Friday, August 7, 2009

This Week In Reading August 2 - 8

Authors born this week -

Nobel Prize in Literature
Novelist Knut Hamsun (1920)

Novelists and story writers
Guy de Maupassant, Conrad Aiken, Marjorie Kinnan Rawlings, James Baldwin, Leon Uris, Wendell Berry, Isabel Allende, Frank Schaeffer, Jostein Gaarder, Vladimir Sorokin, Tim Winton

Poets and Playwrights
Percy Bysshe Shelley, Alfred Lord Tennyson, Paul Claudel, Sara Teasdale, Rupert Brooke, John Middleton Murry, Witold Gombrowitz, Robert Hayden, Hayden Carruth

Thinkers, Believers, Scientists, Historians, Biographers
Scientists: Louis Leakey Historians: Richard Hofstadter, Gertrude Himmelfarb, Brooks D. Simpson Biographers: Anthony Sampson

Humorists, Essayists, Editors, Journalists, Officials, Media and Others
Humorists: Charles Fort, Stan Freberg, Garrison Keillor, Richard Belzer Essayists: Wendell Berry, Benjamin Barber, Marty Appel, Anne Fadiman, Sloane Crosley Journalists: Ernie Pyle, Louella Parsons, Helen Thomas, James Fallows, Randy Shilts Officials: Ralph Bunche, Barack Obama Media and others: James Randi, Martha Stewart, Deborah Norville, Robert J. Thompson

Mystery / Crime / Suspense Writers
P. D. James, Dennis Lehane Suspense: Caleb Carr

Fantasy / Science Fiction Writers
Piers Anthony Horror: Wes Craven Science Fiction: Clifford Simak, John Birmingham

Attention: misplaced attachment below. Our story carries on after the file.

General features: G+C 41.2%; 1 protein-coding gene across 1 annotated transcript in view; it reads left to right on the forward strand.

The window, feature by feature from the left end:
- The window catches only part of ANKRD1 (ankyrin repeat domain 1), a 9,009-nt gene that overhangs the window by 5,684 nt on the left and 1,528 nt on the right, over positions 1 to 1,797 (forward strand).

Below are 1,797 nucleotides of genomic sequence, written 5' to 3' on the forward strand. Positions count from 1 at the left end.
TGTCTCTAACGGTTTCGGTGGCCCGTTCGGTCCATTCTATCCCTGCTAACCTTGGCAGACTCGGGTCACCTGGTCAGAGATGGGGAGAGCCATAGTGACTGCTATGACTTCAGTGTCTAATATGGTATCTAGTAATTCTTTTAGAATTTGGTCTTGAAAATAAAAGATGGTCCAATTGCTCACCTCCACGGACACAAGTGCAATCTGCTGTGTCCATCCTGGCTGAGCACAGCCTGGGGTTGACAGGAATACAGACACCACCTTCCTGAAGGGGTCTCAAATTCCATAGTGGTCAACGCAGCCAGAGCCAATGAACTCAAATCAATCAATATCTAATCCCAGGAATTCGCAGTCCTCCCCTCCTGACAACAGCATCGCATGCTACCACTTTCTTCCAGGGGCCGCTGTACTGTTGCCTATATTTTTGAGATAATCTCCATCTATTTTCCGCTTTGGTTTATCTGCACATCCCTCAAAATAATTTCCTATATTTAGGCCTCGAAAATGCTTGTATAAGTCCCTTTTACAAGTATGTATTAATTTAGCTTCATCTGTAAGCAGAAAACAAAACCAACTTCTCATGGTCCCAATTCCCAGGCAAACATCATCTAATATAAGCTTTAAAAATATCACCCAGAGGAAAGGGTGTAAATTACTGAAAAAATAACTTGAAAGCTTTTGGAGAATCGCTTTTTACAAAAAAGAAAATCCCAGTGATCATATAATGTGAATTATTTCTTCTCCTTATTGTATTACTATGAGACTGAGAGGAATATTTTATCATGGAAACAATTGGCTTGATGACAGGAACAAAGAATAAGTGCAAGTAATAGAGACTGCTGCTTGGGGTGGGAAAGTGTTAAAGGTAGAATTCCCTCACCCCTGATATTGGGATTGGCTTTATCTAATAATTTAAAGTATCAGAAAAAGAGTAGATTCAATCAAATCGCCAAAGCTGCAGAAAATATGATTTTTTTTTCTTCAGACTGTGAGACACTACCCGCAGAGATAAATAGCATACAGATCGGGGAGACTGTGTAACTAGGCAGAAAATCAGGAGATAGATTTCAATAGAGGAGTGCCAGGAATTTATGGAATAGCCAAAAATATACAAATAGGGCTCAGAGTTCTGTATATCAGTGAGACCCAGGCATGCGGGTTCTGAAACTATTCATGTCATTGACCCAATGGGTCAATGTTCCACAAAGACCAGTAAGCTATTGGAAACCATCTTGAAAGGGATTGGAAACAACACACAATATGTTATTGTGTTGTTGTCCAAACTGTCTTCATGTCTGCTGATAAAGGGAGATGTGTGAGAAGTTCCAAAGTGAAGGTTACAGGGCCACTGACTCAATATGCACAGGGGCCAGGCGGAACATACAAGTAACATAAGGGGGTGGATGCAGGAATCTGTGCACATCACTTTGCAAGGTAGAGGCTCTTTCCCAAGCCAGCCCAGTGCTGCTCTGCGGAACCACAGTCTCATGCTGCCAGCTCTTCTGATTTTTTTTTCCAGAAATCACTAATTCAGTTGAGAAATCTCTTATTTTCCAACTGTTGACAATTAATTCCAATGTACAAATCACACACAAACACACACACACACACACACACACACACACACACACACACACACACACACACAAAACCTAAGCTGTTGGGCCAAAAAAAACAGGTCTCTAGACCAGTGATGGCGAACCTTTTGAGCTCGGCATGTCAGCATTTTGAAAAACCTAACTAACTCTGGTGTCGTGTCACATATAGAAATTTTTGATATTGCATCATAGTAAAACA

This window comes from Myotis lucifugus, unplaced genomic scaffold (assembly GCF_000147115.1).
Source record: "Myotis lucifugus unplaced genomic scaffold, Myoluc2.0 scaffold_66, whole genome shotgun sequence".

Events to read about this week: Freedom of the press, the Census, the NBA, the Department of Energy, and the World Wide Web all began in this week. Louis Armstrong, John Huston, Lucille Ball, and Barack Obama began their lives. Nuclear bombs ended lives until nations ended nuclear bombs, but lying to create wars continued. The Fairness Doctrine ended, air traffic controllers’ careers ended, and Barry Bonds ended his home run career

Novelist, screenwriter, playwright Budd Schulberg (95); screenwriter-director John Hughes (59)

This Week’s Questions:
After being out sick this week, nothing much comes to mind but the Chinese proverb After three days without reading, talk becomes flavorless. Have you read anything this week?

Which author, born this week, shared similar thoughts? "I think that nightly reading, and the daytime storytelling when we worked together outside, was the most important influence on my eventual choice of career. I knew that books contained fascinating adventures, and those stories took me away from my dreary real life..."

Answer to Last Week’s Questions:
On July 30, 1935 the Penguin publishing company in England issued its #1 edition, the first modern paperback. Written ten years earlier by Andre Maurois, it was entitled Ariel, a life of Shelley, about the poet Percy Bysshe Shelley, who was born in this week. There had been several other paperback crazes in the 1800s but they were cheaply done, including dime novels, and were mostly disposable in terms of both writing and format. (There had even been soft covers produced in the 1500s for traveling scholars that could be packed on horses and donkeys, but the covers weren't paper.) Penquin was the first successful company to produce quality literature in less expensive paperback editions for an increasingly literate readership, in what was called "the third paperback revolution." Maurois also said elsewhere, "In literature, as in love, we are astonished at what is chosen by others."

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